Screening for cervical cancer in women who had undergone hysterectomy was also discouraged because it caused distress to the women (Plescia, Richardson and Joseph, 2012). Hysterectomy had strong emotional effects on women and most of them were opposed to the idea of screening for cervical cancer. The fact that they had no cervixes made it harder than expected because they would have emotional problems when screened. At the same time, women with no history of cervical intraepithelial neoplasia had the potential of getting false results on their first tests. This was scientifically proved to cause stress and emotional pressure among the women, which harmed the heath of such women enormously. Consequently, screening in women who had no history of cervical intraepithelial neoplasia was discouraged unless the patients had symptoms suggestive of cervical cancer.
Lastly, USPSTF discouraged screening with human papilloma virus tests (HPV) alone, or in combination with cytology. HPV was mainly used for co-screening meaning it mainly functioned in changing the screening intervals in women. The recommendation mainly aimed at covering the potential damages that would be caused by co-testing for women below 30 years old as the damages would outweigh the benefits.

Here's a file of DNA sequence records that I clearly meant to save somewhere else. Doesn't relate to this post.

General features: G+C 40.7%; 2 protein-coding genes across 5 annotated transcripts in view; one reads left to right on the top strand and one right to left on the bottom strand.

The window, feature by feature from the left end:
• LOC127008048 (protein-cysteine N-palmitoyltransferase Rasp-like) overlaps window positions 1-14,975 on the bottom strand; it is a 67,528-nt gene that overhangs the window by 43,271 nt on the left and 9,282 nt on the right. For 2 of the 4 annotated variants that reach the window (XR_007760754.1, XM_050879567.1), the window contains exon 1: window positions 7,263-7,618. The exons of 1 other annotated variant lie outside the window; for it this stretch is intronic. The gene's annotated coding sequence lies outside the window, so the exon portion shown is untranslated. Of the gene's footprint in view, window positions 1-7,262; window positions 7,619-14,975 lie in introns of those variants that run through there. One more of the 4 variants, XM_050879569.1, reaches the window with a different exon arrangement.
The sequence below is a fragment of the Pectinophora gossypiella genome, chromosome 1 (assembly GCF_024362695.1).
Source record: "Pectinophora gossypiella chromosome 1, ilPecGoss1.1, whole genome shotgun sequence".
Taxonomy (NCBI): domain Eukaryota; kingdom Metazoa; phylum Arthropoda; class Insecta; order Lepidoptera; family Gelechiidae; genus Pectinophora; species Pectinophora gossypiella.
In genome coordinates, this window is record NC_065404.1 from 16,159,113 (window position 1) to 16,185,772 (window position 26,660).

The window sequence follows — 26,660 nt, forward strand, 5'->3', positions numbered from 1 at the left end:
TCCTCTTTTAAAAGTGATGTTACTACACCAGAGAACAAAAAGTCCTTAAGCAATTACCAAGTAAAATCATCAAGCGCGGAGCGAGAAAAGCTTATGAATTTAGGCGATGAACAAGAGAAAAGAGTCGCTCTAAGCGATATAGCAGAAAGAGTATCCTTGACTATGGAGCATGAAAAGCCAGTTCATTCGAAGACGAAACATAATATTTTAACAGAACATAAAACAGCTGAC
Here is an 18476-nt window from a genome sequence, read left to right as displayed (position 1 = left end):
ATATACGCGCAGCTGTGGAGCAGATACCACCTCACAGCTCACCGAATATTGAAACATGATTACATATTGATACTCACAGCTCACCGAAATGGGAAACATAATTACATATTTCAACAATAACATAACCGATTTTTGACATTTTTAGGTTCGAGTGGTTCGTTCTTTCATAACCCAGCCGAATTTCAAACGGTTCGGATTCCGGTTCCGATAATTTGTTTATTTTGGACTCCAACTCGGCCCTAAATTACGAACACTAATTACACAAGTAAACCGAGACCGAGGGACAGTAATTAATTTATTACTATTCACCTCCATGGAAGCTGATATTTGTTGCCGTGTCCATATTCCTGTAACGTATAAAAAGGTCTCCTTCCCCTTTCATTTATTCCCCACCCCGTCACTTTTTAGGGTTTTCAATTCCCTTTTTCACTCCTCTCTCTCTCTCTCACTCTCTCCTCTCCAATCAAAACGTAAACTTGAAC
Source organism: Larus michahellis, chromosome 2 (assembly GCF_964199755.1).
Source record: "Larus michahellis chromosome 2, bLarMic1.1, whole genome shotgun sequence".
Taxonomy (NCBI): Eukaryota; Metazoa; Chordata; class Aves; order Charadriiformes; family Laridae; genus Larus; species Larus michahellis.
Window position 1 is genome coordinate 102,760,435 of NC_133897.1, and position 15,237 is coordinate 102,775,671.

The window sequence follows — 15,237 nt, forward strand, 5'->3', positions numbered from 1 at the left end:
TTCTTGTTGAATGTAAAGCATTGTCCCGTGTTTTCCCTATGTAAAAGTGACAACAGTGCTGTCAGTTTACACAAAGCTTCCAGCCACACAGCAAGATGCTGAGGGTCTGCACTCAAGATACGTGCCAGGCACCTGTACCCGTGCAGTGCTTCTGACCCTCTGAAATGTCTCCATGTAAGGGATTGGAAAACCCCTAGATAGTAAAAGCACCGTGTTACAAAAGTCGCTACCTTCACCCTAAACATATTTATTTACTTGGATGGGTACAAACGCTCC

Nursing theories suggested that women under the age of 30 years required only Pap smear testing because it uncovered all the possible symptoms of cervical cancer. Pap smear also had little effects on the health of young women, as it did not cause allergic reactions and nausea from the women (Andrews, 2012). At the same time, Pap smear caused little distress to the women and the possibility of false results was eliminated. However, when combined with HPV testing, cytology increased the potential of false results due to the level of hormonal balance in women under the age of 30 years. This would cause psychological distress to the women due to increased potential of false issues arising from body reactions (Debbie et al. 2012). In order to lower the risk of false results, the task force recommended that the HPV tests be repeated in women older than 30 years. However, this would not be possible in women younger than 30 years as the harmful effects of repeated HPV testing on women younger than 30 years were more than the benefits to women in the same age bracket.